Mother’s Day 2009

Maybe it was thinking about my Mum when I made The Hippy Pie that did it; maybe it was all the support and love she has given me during The Horribleness of the past couple of months, but for whatever reason, Mother’s Day seemed especially important to me this year so I made Bam* this, got some nice things from LUSH to go with it, and went home yesterday to cook her and my Pops a liver and bacon lunch.

As unglamorous as the liver and bacon lunch sounds, it was a significant and fitting choice of nourishment. When Bam was first at University she got that longing for some simple home-cooking. Liver was the exact thing she needed, but I imagine that once she had bought home that bloodied, intimidating packet of offal, she realised some instructions on how to render it edible would be essential. She telephoned her mother for directions who duly gave them thus enabling my mum to start creating for herself the very food that I now crave when I need the sustaining powers of motherly cooking. It is a generational thing. Yesterday, whilst stirring the onions, I asked Bam what her mother had said when she’d ‘phoned. Enacting that long-ago call, she started off with ‘Well…’ and I smiled, because I’ve noticed that ‘Well’ is the signature opening for any sentence uttered by an older woman to a younger one with the intention of imparting a. wisdom, or b., opinion. When you reach a certain age you can apparently use the word all by itself without any other words to convey strong disapproval. How many of you have Mothers or Grandmothers who just shake their heads and say ‘Well,’ with more force than ought to be able to fit into such a small word when they are outraged by something?

Bam is an irrepressible mimic (another thing she has passed on to me) and her impersonations of her mother always start with ‘Well.’ I have noticed that as she grows older, my mother manages to pronounce her entire perspective on a given subject via this word; it is quite a neat trick. I had assumed this use of the ‘Well’ was perculiar to my family until I met Mark’s mother who also managed to use ‘Well’ with great force, and until I started reading Elizabeth Zimmerman, who is a consummate user of ‘Well.’ In Knitter’s Almanac, Zimmerman makes a great case for doing a circular shawl as a travel project, and explains the maths of Pi and how this works in knitting terms to create a perfectly circular piece. After explaining the maths of the theory, her list of increases and decreases reveals a pattern by which every time the number of rounds is doubled, the number of stitches is also doubled. The last increase round she talks about includes 576 stitches. If you follow the instructions as they have been going so far, you realise the next step would be to make 96 rounds of 576 stitches, which is a LOT of stitches. She addresses the mathematically minded knitter who anticipates this insane number of rows and stitches curtly: ‘Knit 96 rounds plain? Well, not really. Before you have knitted half-way to 96 you will be enjoying the strong impression that you shawl is large enough.’ For anyone left in any doubt about this, she states later on that ‘theory is theory, and I have no intention of putting it into practice, as I do not plan to make a lace carpet for a football field.’ Well. That’s that cleared up, then…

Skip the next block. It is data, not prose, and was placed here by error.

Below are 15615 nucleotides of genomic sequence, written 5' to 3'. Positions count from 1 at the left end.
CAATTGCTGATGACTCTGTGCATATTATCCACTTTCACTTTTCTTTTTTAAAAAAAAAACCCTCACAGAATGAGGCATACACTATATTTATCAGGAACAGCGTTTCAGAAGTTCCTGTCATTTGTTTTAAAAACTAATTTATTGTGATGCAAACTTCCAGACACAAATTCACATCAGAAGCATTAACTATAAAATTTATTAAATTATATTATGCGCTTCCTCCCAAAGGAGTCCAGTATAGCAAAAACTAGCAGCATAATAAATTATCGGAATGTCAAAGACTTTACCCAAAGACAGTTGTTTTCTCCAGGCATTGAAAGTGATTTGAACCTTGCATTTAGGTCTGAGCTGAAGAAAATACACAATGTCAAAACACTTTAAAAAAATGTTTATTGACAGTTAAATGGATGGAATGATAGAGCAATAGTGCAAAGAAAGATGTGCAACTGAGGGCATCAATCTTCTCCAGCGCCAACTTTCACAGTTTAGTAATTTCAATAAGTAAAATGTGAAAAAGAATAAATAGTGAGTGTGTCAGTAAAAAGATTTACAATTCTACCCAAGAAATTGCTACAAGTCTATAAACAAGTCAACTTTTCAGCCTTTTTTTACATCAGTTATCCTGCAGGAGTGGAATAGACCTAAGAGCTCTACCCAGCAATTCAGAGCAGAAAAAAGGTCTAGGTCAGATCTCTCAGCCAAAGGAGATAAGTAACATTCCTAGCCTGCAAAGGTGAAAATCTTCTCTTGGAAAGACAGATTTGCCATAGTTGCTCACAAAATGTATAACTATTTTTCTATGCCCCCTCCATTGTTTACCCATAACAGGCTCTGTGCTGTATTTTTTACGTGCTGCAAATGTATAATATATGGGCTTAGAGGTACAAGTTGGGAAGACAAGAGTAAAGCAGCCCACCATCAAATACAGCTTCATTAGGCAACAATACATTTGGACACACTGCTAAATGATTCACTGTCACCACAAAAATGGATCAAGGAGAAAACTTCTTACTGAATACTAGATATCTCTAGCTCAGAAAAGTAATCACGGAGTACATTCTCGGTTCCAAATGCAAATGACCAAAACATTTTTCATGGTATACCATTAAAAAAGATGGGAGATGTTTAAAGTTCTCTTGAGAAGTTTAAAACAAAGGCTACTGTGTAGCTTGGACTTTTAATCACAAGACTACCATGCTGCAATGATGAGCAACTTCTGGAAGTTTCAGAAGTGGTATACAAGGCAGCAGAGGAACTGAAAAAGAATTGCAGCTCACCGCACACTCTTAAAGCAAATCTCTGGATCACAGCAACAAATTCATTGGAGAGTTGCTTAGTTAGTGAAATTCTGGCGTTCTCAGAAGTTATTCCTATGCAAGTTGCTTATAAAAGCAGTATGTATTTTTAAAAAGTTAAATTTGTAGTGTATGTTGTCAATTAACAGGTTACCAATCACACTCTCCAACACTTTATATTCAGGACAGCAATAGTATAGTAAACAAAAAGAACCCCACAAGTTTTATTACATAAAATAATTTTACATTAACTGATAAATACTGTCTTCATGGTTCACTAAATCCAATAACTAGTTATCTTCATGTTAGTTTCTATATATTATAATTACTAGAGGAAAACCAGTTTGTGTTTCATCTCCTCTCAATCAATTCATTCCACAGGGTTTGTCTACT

…I loved reading about the Pi shawl and was extremely excited by the emergence of the beautiful Shipwreck shawl in this Spring’s Knitty, which I think is based on Elizabeth Zimmerman’s Pi-shawl mathematics.

I want to make Shipwreck later this year, but I didn’t have time to whip one up in time for Mother’s Day and when Ellen announced her Pi-day** housewarming party, I decided to make a wash-cloth based on the same mathematics.

I can’t remember exactly what I did, so directions are sadly lacking. I am thinking of making some more though, because the way the increases are placed means that many small lace repeats could happen in this kind of project and they could be great stash-busters for the random bits of cotton I have acquired.

The sideways garter-stitch border is very pleasing. The only reason it has a wavy edge in this photo is that I pulled it all into peaks while I was blocking it. Bam texted me this morning to say that she enjoyed using the washcloth with the Happy Hippy showergel I got in LUSH. I’m glad. Happy Mother’s Day Bam, you are the best.

*Bam is the name our mother acquired some years ago. It stuck instantly.

** I later discovered that there is a really great set of recordings made for/on Pi Day this year so if you fancy some interesting Pi-day recordings, check this out.

3 Responses to Mother’s Day 2009

  1. Pingback: The Domestic Soundscape » Blog Archive » Mud-Pi.

Leave a Reply

Your email address will not be published. Required fields are marked *

This site uses Akismet to reduce spam. Learn how your comment data is processed.

Copyright statement

You may transmit content found on this website (excluding my knitting patterns which are protected under International copyright law) under the following conditions:

- You always attribute my work to me, Felicity Ford, including a link back to this site
- You do not alter my work
- You do not use my work for commercial purposes

To discuss any other uses of my work, please contact me directly on the telephone number and email address provided at the top of this blog.

Creative Commons License
All the work shown here by Felicity Ford is licensed under a Creative Commons Attribution-NonCommercial-NoDerivs 3.0 Unported License.

From time to time I feature images, sounds or words on this blog which are not my own: in all such cases the original copyright owner is named. International copyright law requires that in order to republish their content, you must seek out their permission.

Thank you for respecting these terms and conditions.

Search Form